The Morrison government has raised fears the reduction in warehouse and distribution capacity could sap supply in other parts of Australia.
But Victorian Premier Daniel Andrews is adamant he has struck a delicate balance as the state enters the country’s harshest lockdown designed to squash a deadly coronavirus outbreak.
“A lot of work has gone into driving down staff levels but, at the same time, protecting the amount of product that will be on supermarket shelves,” he told reporters in Melbourne.
Business leaders held crisis talks with the state government on the night of Aug. 5 over fears the clampdown on warehouses could trigger national food shortages.
In response, supermarket distribution centres and medical warehouses will have an extra two days to comply with restrictions.
From midnight on Sunday they will be forced to reduce capacity by a third.
Red meat processors will switch to 66 percent, while abattoirs with 25 or fewer staff will be exempt.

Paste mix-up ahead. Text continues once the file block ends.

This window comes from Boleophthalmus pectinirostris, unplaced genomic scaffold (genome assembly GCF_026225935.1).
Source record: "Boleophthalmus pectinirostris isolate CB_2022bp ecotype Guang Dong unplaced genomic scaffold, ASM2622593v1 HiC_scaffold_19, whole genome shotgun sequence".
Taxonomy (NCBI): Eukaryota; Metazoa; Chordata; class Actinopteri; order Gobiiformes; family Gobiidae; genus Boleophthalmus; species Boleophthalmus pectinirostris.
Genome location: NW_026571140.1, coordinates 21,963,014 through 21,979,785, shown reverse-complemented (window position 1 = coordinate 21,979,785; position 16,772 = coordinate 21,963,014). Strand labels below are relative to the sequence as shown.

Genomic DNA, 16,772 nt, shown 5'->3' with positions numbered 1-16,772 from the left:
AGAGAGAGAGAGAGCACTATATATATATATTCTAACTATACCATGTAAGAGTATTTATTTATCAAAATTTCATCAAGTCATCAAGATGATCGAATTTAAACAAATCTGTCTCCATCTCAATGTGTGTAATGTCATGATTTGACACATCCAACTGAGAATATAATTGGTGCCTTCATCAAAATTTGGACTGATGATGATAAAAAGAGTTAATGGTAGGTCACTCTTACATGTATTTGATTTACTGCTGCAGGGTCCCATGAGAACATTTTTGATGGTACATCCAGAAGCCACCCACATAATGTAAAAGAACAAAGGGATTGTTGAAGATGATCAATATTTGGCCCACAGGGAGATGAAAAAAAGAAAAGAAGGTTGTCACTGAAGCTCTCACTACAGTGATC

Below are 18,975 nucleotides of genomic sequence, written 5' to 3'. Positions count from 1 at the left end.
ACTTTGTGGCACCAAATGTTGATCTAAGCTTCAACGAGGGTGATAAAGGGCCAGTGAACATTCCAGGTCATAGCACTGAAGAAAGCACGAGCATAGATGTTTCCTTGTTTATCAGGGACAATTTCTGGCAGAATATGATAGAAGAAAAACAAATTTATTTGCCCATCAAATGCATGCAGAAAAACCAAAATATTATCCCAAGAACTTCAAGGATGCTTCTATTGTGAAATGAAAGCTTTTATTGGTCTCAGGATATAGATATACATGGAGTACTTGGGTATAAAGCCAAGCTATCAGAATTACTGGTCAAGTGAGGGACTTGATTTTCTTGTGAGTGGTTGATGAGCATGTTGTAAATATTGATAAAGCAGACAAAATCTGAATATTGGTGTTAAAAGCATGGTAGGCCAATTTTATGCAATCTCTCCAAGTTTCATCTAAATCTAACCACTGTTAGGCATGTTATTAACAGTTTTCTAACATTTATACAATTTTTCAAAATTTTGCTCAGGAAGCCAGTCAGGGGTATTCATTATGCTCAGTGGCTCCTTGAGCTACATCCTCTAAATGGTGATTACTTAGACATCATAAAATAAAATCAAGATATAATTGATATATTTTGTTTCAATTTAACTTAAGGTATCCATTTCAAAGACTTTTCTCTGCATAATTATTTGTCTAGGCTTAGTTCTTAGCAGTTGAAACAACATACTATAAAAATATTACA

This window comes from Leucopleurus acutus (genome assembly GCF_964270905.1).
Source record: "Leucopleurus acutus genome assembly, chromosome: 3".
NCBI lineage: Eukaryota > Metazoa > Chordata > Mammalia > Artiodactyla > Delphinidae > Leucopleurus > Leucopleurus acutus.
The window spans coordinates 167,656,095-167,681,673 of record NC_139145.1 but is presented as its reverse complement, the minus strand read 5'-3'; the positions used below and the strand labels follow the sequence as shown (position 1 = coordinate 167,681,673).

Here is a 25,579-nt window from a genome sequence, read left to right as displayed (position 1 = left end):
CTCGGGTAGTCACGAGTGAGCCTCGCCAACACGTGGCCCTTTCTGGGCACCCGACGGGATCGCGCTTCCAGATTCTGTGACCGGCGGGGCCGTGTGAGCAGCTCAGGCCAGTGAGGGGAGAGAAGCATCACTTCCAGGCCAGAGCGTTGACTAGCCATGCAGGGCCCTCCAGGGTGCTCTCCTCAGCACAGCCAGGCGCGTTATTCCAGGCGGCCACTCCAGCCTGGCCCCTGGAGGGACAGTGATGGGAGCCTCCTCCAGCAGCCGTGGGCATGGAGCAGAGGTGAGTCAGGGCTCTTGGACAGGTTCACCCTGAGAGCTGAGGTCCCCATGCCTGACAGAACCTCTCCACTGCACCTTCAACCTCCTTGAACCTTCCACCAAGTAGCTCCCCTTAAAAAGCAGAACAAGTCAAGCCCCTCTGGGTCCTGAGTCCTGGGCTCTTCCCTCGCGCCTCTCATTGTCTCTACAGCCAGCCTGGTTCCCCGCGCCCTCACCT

Poultry will only fall to 80 percent capacity in a bid to avoid birds being destroyed but not processed, which would have sparked significant chicken shortages.
Prime Minister Scott Morrison said the federal government had passed on full and frank advice from business groups railing against the restrictions.
He said reducing critical food suppliers could have knock-on effects for supply chains in other parts of the country.
Federal Industry Minister Karen Andrews said industry groups were not “crying wolf” with concerns about supply chains.
But she doesn’t believe there will be food shortages.
“As long as people are sensible, buying what they need, don’t stockpile it, don’t hoard it—I’m not envisaging that there’s going to be major problems,” Andrews told ABC radio.
He said everything would be done to make sure essentials were on the shelf.
“I can’t guarantee that every cut of meat that you might want, in the quantity that you might want it, will be there,” Andrews said.
“But we’re doing everything we can to strike that really challenging balance.”
The state recorded 471 new infections and eight deaths on Thursday, taking the national toll to 255.
NSW had 12 new cases.
The coronavirus-free ACT will allow strip clubs, brothels, dine-in food courts and 24-hour gyms to reopen from next week.
Matt Coughlan in Canberra